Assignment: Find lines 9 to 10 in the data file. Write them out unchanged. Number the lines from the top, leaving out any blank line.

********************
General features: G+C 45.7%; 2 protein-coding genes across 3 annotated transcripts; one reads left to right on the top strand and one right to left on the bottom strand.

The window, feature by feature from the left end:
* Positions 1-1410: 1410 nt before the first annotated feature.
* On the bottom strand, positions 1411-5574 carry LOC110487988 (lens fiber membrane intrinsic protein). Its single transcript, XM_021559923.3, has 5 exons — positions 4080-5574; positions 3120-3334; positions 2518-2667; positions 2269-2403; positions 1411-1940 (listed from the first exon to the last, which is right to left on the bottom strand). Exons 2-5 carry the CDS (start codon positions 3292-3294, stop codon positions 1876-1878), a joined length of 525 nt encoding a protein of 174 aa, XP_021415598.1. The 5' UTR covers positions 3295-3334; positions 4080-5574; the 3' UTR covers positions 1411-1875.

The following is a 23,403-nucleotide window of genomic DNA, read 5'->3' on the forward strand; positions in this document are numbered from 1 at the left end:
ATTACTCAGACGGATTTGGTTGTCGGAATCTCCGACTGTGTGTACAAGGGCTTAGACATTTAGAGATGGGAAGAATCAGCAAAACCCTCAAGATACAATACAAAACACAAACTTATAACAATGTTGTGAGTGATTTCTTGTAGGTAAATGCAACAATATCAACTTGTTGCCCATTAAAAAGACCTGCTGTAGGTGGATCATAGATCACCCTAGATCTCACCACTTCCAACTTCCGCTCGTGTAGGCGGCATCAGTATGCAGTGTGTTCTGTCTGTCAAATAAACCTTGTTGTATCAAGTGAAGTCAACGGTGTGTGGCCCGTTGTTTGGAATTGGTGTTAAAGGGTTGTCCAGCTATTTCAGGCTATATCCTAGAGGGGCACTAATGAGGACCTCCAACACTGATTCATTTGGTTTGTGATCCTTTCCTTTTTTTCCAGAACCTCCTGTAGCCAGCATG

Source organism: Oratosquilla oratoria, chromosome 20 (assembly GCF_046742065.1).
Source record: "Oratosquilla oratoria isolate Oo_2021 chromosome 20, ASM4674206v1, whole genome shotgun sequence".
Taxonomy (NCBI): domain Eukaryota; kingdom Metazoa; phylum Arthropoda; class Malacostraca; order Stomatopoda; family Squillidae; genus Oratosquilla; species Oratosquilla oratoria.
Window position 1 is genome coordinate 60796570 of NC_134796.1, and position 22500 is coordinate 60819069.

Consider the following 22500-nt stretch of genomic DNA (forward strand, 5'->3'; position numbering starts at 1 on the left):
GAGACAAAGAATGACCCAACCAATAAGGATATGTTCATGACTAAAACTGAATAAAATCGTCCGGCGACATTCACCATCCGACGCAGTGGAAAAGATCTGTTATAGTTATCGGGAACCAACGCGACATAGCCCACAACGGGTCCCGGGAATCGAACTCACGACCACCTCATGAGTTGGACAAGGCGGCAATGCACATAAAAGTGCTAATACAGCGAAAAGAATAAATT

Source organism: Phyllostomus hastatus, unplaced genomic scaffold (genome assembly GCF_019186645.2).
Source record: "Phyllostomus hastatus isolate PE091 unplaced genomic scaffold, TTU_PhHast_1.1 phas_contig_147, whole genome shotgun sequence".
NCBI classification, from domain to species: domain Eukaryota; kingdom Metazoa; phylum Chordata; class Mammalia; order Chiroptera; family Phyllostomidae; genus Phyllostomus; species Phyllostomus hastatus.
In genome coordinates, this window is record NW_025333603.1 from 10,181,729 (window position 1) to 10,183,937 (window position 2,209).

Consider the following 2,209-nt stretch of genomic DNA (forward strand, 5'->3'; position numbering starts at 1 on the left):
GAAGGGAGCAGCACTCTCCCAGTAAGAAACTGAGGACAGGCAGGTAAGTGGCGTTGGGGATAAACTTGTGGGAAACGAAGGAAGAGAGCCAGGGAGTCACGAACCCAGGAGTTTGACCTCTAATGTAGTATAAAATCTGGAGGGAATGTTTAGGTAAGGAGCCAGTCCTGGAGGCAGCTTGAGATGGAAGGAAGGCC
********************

Taxonomy (NCBI): domain Eukaryota; kingdom Metazoa; phylum Arthropoda; class Malacostraca; order Stomatopoda; family Squillidae; genus Oratosquilla; species Oratosquilla oratoria.
Window position 1 is genome coordinate 60796570 of NC_134796.1, and position 22500 is coordinate 60819069.